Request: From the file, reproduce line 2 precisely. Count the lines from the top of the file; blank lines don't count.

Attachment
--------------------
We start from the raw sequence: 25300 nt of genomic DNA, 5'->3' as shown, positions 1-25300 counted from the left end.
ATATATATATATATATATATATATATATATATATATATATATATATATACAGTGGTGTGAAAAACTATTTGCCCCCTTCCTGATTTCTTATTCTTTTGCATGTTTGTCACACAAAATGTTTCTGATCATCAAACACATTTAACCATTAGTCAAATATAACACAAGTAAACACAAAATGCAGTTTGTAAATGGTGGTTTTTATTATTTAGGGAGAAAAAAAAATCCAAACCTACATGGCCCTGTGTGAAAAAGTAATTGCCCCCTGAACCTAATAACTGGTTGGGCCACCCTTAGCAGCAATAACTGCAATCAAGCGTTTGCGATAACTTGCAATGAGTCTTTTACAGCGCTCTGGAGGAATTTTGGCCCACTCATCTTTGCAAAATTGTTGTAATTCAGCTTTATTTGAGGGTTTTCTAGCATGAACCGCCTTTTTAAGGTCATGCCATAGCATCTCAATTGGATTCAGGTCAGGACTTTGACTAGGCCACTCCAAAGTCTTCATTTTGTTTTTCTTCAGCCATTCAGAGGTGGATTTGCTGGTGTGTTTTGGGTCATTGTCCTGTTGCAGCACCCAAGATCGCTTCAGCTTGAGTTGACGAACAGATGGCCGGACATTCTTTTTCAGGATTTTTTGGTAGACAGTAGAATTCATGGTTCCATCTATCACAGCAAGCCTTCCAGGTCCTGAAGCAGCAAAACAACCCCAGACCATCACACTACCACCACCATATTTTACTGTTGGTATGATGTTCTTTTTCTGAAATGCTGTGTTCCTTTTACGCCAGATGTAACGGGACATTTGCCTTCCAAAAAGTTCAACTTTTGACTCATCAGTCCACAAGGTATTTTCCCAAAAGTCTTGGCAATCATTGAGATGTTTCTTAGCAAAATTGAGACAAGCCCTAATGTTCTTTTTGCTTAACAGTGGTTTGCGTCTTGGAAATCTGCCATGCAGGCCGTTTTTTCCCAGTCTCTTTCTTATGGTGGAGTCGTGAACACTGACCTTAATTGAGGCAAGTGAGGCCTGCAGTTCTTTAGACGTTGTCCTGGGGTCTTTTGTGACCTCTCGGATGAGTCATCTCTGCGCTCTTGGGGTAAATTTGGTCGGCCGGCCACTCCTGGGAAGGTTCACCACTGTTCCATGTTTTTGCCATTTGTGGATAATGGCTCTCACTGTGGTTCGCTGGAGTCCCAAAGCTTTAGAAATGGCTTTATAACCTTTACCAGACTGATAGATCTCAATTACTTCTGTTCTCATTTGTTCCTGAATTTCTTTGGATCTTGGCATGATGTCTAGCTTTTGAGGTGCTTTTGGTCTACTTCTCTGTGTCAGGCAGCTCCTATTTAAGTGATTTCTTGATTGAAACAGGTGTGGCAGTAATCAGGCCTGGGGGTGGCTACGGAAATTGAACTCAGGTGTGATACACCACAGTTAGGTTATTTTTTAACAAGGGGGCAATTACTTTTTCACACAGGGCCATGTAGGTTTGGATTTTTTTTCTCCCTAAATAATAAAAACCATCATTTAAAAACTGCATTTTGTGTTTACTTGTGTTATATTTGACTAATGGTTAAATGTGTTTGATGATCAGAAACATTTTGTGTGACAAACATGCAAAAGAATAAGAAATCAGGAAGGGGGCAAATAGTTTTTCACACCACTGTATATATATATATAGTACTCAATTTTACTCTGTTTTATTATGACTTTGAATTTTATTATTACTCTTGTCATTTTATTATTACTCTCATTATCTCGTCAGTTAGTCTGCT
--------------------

ATATATATATATATATATATATATATATATATATATATATATATATATACAGTGGTGTGAAAAACTATTTGCCCCCTTCCTGATTTCTTATTCTTTTGCATGTTTGTCACACAAAATGTTTCTGATCATCAAACACATTTAACCATTAGTCAAATATAACACAAGTAAACACAAAATGCAGTTTGTAAATGGTGGTTTTTATTATTTAGGGAGAAAAAAAAATCCAAACCTACATGGCCCTGTGTGAAAAAGTAATTGCCCCCTGAACCTAATAACTGGTTGGGCCACCCTTAGCAGCAATAACTGCAATCAAGCGTTTGCGATAACTTGCAATGAGTCTTTTACAGCGCTCTGGAGGAATTTTGGCCCACTCATCTTTGCAAAATTGTTGTAATTCAGCTTTATTTGAGGGTTTTCTAGCATGAACCGCCTTTTTAAGGTCATGCCATAGCATCTCAATTGGATTCAGGTCAGGACTTTGACTAGGCCACTCCAAAGTCTTCATTTTGTTTTTCTTCAGCCATTCAGAGGTGGATTTGCTGGTGTGTTTTGGGTCATTGTCCTGTTGCAGCACCCAAGATCGCTTCAGCTTGAGTTGACGAACAGATGGCCGGACATTCTTTTTCAGGATTTTTTGGTAGACAGTAGAATTCATGGTTCCATCTATCACAGCAAGCCTTCCAGGTCCTGAAGCAGCAAAACAACCCCAGACCATCACACTACCACCACCATATTTTACTGTTGGTATGATGTTCTTTTTCTGAAATGCTGTGTTCCTTTTACGCCAGATGTAACGGGACATTTGCCTTCCAAAAAGTTCAACTTTTGACTCATCAGTCCACAAGGTATTTTCCCAAAAGTCTTGGCAATCATTGAGATGTTTCTTAGCAAAATTGAGACAAGCCCTAATGTTCTTTTTGCTTAACAGTGGTTTGCGTCTTGGAAATCTGCCATGCAGGCCGTTTTTTCCCAGTCTCTTTCTTATGGTGGAGTCGTGAACACTGACCTTAATTGAGGCAAGTGAGGCCTGCAGTTCTTTAGACGTTGTCCTGGGGTCTTTTGTGACCTCTCGGATGAGTCATCTCTGCGCTCTTGGGGTAAATTTGGTCGGCCGGCCACTCCTGGGAAGGTTCACCACTGTTCCATGTTTTTGCCATTTGTGGATAATGGCTCTCACTGTGGTTCGCTGGAGTCCCAAAGCTTTAGAAATGGCTTTATAACCTTTACCAGACTGATAGATCTCAATTACTTCTGTTCTCATTTGTTCCTGAATTTCTTTGGATCTTGGCATGATGTCTAGCTTTTGAGGTGCTTTTGGTCTACTTCTCTGTGTCAGGCAGCTCCTATTTAAGTGATTTCTTGATTGAAACAGGTGTGGCAGTAATCAGGCCTGGGGGTGGCTACGGAAATTGAACTCAGGTGTGATACACCACAGTTAGGTTATTTTTTAACAAGGGGGCAATTACTTTTTCACACAGGGCCATGTAGGTTTGGATTTTTTTTCTCCCTAAATAATAAAAACCATCATTTAAAAACTGCATTTTGTGTTTACTTGTGTTATATTTGACTAATGGTTAAATGTGTTTGATGATCAGAAACATTTTGTGTGACAAACATGCAAAAGAATAAGAAATCAGGAAGGGGGCAAATAGTTTTTCACACCACTGTATATATATATATAGTACTCAATTTTACTCTGTTTTATTATGACTTTGAATTTTATTATTACTCTTGTCATTTTATTATTACTCTCATTATCTCGTCAGTTAGTCTGCT